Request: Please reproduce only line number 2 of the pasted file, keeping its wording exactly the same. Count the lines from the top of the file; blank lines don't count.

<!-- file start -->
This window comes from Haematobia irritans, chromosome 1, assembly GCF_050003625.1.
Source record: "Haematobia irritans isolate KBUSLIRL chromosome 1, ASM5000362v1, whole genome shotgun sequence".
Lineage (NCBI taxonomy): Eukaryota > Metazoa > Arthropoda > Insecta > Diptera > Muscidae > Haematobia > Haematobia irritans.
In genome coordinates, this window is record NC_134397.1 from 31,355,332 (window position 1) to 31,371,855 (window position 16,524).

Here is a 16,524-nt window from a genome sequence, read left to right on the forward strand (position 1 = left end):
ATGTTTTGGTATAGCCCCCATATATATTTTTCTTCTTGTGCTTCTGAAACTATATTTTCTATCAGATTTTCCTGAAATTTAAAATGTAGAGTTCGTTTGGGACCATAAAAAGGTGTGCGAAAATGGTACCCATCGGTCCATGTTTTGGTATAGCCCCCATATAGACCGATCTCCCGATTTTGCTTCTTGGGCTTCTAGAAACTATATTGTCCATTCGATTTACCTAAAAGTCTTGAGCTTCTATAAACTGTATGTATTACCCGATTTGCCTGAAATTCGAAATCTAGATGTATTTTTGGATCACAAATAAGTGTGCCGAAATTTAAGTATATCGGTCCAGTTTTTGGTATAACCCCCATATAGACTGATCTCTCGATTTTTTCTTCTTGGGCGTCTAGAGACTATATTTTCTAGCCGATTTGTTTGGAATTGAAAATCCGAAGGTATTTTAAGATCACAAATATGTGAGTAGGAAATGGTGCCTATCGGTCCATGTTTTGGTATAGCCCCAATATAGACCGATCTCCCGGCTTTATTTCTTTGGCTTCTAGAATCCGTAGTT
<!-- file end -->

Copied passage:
Source record: "Haematobia irritans isolate KBUSLIRL chromosome 1, ASM5000362v1, whole genome shotgun sequence".